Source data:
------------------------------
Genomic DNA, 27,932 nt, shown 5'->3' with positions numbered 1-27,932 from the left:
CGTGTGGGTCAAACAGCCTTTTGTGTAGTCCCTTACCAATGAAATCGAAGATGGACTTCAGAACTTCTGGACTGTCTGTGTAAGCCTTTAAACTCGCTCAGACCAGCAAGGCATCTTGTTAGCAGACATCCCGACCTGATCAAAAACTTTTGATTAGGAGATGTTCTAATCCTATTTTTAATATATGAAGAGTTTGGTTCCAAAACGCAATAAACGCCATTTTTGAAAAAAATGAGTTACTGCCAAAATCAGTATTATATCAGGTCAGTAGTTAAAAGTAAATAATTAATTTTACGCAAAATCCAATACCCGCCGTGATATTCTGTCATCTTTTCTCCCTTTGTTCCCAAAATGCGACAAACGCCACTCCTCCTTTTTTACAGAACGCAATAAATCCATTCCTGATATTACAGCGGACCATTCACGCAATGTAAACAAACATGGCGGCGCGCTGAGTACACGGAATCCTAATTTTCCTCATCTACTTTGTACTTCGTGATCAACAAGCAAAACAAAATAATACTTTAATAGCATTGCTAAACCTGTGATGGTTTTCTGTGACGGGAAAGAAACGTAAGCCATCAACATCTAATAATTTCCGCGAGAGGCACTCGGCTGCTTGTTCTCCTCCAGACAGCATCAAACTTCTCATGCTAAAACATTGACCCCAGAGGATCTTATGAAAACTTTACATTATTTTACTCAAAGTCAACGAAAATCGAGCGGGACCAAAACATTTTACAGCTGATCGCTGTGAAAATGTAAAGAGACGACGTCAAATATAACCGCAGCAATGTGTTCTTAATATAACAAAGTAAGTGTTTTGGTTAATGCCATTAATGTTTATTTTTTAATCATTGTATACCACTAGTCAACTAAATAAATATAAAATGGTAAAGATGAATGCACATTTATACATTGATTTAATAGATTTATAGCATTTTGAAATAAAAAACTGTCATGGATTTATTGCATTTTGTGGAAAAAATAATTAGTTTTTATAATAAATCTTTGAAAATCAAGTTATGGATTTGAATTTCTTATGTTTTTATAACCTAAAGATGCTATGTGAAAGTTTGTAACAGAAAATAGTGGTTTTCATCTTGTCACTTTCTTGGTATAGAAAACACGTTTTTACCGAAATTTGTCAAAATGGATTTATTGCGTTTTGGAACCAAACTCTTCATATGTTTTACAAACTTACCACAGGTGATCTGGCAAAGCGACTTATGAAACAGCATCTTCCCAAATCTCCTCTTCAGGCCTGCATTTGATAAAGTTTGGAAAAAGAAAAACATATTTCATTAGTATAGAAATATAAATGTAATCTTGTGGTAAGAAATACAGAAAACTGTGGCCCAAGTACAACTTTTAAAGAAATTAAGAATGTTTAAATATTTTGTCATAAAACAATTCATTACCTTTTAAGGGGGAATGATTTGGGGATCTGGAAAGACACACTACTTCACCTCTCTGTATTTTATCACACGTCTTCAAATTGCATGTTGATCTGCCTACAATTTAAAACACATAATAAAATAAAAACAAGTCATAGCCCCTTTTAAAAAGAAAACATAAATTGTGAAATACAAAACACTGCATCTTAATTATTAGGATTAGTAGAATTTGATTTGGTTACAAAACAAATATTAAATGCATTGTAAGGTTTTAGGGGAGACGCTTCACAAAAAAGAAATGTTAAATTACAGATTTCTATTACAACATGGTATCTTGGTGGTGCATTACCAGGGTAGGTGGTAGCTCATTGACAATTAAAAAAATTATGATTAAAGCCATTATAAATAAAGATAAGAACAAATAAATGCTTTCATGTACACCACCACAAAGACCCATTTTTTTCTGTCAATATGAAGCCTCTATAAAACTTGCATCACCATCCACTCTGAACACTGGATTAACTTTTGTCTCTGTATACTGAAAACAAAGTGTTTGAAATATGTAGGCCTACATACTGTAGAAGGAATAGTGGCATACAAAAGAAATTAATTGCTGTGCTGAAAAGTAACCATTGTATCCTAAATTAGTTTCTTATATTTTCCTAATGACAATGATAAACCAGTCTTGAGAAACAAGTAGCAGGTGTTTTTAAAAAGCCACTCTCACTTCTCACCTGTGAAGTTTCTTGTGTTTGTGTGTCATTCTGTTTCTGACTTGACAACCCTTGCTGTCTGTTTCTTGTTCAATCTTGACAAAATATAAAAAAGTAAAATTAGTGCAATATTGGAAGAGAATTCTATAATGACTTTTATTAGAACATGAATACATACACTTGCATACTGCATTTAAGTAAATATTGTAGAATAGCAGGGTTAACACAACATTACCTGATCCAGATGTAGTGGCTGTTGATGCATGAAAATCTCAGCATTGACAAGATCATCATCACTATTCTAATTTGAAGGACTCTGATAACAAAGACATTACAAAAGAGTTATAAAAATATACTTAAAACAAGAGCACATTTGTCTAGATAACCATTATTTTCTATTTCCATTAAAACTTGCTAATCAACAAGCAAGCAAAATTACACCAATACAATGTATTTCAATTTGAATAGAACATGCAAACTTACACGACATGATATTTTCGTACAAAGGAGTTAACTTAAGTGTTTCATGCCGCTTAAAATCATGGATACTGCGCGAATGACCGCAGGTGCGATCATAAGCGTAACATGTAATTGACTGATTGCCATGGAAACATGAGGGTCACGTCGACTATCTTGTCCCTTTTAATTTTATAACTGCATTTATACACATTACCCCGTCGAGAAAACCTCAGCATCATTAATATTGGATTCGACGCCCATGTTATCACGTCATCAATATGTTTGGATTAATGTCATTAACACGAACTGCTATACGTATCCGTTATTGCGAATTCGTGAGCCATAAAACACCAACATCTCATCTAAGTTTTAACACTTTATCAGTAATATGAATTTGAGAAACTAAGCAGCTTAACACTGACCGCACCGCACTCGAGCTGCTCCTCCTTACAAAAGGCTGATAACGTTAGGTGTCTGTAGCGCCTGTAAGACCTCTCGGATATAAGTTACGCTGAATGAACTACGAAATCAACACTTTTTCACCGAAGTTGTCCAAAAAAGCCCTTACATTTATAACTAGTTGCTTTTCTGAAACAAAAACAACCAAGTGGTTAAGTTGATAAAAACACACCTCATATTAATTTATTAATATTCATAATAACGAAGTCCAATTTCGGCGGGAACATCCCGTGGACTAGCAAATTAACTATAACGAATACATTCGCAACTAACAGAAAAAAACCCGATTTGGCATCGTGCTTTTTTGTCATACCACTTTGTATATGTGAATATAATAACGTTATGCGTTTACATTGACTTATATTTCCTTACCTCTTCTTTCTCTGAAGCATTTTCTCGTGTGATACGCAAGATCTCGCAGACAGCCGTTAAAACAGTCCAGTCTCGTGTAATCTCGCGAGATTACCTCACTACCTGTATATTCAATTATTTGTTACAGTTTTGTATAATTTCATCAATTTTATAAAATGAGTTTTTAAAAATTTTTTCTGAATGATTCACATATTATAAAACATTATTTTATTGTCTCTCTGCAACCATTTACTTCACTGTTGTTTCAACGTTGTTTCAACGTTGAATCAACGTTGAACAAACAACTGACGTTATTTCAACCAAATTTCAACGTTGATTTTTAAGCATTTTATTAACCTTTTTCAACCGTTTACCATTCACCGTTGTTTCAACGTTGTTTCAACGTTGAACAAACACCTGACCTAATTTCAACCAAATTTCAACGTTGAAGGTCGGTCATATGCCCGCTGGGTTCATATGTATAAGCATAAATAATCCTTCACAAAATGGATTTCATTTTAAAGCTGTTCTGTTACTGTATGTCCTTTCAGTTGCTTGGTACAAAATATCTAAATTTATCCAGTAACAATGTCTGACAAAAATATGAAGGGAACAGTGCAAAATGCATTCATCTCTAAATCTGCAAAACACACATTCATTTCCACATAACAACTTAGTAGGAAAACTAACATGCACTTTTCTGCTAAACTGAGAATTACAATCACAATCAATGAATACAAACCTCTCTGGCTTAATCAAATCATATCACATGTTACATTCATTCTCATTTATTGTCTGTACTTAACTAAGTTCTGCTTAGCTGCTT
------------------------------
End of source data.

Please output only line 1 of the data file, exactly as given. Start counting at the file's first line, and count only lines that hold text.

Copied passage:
Genomic DNA, 27,932 nt, shown 5'->3' with positions numbered 1-27,932 from the left: